Evaluation of evidence
Some sources can be considered as more reliable than others; these include records where there was a real personal incentive to get the information correct or a penalty for reporting wrong information.
These can include many government created documents such as birth certificates, military registration records, naturalisation records and so on. As we’ve hear in previous steps, these incentives do not mean that everything on the records can be considered 100% accurate.
In this step and the next, we present three sources and evaluate them for reliability and for the amount and type of information that can be gleaned. These were created either by or in relation to two individuals; George R. HUNT and Alma L. BLOUNT who married in the 1920s, lived in Shanghai, China and immigrated to Australia.
The questions to consider for each source are:
1) What information can be gained from this source?
2) How reliable is that information? Can we trust that the source is telling the truth?
3) After looking at the source what research could we undertake next?
The source presented here is a document created by officialdom and thus could be considered more reliable than a source created by an individual for their own purposes. However, as we’ll see, this does not mean mistakes are not made.
1) This is a digital image of a passenger list of alien passengers bound for the USA created in 1930. Information contained is extensive and includes names, nationality, ports bound from and to, last permanent residence, who the individual is joining (if a friend or relation), condition of health and so on.
2) This is an official source with the information taken by the purser of the ship and provided to the U.S. immigration officer upon arrival in the United States. From the 1st of July 1924, everyone arriving in the USA needed an entry document so a passenger could not just report whatever they liked to the purser; the information provided would have to match that of the entry document. These could be birth certificates for natural born US citizens, naturalisation papers for naturalised US citizens, or a visa which would have to be applied for from a U.S. embassy. All of this means that while mistakes could be made on the lists and people could have provided false information to the embassy staff, it is not highly likely.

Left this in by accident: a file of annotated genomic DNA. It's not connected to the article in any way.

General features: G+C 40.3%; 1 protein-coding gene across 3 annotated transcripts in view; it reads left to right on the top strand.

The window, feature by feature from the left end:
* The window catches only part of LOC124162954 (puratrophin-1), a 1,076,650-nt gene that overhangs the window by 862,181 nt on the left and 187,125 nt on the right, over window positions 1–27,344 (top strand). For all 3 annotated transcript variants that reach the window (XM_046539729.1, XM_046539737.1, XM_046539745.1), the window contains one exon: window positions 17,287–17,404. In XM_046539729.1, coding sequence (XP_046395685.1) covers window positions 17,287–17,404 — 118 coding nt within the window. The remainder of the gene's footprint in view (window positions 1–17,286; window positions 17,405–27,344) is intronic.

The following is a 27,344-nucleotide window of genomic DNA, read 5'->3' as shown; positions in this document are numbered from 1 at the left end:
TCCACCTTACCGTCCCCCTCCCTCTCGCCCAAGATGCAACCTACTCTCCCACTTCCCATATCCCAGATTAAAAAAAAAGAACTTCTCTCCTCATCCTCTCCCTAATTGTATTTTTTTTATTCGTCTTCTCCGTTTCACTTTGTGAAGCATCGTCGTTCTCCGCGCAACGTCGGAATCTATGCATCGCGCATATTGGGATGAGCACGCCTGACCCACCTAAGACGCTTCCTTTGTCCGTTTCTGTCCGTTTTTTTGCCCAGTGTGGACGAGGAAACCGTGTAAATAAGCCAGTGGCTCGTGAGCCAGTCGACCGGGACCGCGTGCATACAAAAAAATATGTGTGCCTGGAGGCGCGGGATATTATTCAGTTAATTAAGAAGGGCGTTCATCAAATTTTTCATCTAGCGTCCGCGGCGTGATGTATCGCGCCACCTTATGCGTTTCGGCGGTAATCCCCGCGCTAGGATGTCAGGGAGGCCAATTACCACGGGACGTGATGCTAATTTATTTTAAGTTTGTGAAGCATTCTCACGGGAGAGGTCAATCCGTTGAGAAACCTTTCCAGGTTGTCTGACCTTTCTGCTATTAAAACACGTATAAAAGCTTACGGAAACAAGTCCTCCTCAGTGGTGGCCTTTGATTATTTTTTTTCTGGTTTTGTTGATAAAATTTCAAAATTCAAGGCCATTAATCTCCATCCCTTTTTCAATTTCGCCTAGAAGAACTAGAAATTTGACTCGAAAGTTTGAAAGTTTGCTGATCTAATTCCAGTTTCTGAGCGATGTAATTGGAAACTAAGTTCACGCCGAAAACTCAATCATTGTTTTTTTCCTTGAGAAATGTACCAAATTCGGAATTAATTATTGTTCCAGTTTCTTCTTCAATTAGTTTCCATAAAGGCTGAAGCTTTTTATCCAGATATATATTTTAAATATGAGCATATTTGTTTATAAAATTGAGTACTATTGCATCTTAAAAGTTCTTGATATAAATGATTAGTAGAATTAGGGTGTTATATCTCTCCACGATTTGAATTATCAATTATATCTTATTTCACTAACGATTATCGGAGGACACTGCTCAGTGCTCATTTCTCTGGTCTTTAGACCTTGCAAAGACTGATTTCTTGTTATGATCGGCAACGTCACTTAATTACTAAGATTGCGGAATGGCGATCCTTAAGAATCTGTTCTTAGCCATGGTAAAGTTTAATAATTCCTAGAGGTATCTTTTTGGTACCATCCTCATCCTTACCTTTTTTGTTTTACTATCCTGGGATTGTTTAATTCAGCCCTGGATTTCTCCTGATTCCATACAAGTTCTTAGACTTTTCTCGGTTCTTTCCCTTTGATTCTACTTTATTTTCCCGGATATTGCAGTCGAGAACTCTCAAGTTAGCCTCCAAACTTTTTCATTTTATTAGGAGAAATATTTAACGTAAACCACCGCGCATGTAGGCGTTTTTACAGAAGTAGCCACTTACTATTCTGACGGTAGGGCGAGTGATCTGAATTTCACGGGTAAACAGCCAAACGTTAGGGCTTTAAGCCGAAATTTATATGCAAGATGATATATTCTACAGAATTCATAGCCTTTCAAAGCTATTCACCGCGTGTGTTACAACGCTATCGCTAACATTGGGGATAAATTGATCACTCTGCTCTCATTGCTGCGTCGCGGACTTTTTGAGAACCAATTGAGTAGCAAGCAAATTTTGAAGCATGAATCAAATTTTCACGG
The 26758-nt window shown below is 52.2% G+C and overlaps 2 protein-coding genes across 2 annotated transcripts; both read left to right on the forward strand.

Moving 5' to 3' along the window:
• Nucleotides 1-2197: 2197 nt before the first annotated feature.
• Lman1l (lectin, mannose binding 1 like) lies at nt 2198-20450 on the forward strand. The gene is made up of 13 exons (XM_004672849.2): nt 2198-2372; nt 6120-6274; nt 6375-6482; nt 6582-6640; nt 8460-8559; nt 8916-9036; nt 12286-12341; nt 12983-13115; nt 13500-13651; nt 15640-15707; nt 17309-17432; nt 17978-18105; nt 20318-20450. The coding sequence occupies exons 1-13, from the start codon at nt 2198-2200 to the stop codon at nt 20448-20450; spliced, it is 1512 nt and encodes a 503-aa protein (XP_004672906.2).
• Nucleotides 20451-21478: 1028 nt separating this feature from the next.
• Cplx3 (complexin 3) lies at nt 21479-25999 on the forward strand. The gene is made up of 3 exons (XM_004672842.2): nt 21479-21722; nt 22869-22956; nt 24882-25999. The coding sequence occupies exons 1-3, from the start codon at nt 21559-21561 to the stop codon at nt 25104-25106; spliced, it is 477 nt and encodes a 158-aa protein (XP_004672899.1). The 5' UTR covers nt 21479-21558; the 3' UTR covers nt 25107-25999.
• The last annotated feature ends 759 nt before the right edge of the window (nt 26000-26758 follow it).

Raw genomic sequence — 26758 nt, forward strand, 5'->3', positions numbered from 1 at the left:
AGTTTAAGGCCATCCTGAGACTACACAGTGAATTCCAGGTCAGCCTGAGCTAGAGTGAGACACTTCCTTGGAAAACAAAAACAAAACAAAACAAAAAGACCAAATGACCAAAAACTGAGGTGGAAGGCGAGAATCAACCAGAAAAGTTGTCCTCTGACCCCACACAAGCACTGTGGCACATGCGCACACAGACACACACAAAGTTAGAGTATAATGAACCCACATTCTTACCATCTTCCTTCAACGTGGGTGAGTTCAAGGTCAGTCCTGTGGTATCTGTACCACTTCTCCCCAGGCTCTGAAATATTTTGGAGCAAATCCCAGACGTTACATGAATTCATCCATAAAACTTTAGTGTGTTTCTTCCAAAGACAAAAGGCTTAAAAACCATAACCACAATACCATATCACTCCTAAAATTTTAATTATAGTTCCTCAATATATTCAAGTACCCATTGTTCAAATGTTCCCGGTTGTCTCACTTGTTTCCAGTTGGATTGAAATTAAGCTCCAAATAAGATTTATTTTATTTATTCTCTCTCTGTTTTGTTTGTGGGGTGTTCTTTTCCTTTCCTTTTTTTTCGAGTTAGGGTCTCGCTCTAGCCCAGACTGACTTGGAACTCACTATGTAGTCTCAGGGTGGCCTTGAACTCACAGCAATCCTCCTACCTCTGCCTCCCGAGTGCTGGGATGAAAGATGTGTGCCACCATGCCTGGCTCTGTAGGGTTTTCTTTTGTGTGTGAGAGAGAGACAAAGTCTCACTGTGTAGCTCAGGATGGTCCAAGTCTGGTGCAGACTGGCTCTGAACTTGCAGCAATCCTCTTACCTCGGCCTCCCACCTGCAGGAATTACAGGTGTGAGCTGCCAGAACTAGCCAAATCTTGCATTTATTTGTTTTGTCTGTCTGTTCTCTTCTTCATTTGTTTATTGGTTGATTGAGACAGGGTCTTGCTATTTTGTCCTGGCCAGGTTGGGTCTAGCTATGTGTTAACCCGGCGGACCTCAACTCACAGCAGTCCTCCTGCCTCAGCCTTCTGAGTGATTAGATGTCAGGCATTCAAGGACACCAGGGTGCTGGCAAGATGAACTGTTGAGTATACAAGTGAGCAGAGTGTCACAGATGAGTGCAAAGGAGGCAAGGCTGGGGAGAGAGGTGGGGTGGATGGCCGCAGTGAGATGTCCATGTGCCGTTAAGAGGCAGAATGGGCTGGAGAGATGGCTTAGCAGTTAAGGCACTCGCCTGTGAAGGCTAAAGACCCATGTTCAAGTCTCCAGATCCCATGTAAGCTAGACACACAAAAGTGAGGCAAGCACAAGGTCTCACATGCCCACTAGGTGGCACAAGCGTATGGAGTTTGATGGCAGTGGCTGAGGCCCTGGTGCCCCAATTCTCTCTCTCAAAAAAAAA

From knowledge of the family, it can be seen that a small mistake has been made by the purser who has indicated in line 23 that George HUNT is to join ‘Sister. Miss Marie Blount, Tempe, Arizona’ when Marie Blount is his wife’s sister. In Alma HUNT’s line 23 it is noted that she is to join, ‘Sister-in-law’. It is clear that this information has been transposed but it is a good reminder not to take any information at face value.
3) Research to consider next would be tracing the nearest relative of George HUNT listed in line 17, finding the outgoing passenger information from the UK for this voyage, finding any trace of visas created in Shanghai and then any information on their voyage to Shanghai from the West coast of the United States.
In the next step, we’ll consider two documentary sources which were not created by government officials and can be thought of as less obvious genealogical sources.
Additional PDF versions of the documents featured in this article are available in the ‘Downloads’ section below.
Inline images: U.S. Department of Labor, Immigration Service. Passenger list for S.S. Majestic departing Southampton, England 22 October 1930; arriving New York City, USA 28 October 1930. HUNT, Alma and HUNT, George Richardson. Collection: New York City Passenger Lists, 1820-1957. http://www.findmypast.com : accessed 26 January 2016.
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